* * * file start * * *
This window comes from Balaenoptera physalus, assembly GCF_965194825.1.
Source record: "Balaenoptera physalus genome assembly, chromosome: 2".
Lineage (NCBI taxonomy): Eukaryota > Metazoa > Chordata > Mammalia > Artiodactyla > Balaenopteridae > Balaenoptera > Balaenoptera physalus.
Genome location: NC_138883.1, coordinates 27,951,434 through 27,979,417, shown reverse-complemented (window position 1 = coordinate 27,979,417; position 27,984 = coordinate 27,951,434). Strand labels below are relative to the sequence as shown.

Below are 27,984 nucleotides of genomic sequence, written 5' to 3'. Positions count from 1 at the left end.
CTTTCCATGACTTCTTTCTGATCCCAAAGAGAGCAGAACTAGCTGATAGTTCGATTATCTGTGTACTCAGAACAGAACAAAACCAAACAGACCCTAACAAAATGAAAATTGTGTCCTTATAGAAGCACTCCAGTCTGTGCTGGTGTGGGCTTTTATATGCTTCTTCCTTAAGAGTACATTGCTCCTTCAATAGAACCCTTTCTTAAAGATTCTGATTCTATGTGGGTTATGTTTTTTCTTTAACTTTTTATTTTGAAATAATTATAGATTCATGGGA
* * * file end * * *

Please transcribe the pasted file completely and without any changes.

This window comes from Balaenoptera physalus, assembly GCF_965194825.1.
Source record: "Balaenoptera physalus genome assembly, chromosome: 2".
Lineage (NCBI taxonomy): Eukaryota > Metazoa > Chordata > Mammalia > Artiodactyla > Balaenopteridae > Balaenoptera > Balaenoptera physalus.
Genome location: NC_138883.1, coordinates 27,951,434 through 27,979,417, shown reverse-complemented (window position 1 = coordinate 27,979,417; position 27,984 = coordinate 27,951,434). Strand labels below are relative to the sequence as shown.

Below are 27,984 nucleotides of genomic sequence, written 5' to 3'. Positions count from 1 at the left end.
CTTTCCATGACTTCTTTCTGATCCCAAAGAGAGCAGAACTAGCTGATAGTTCGATTATCTGTGTACTCAGAACAGAACAAAACCAAACAGACCCTAACAAAATGAAAATTGTGTCCTTATAGAAGCACTCCAGTCTGTGCTGGTGTGGGCTTTTATATGCTTCTTCCTTAAGAGTACATTGCTCCTTCAATAGAACCCTTTCTTAAAGATTCTGATTCTATGTGGGTTATGTTTTTTCTTTAACTTTTTATTTTGAAATAATTATAGATTCATGGGA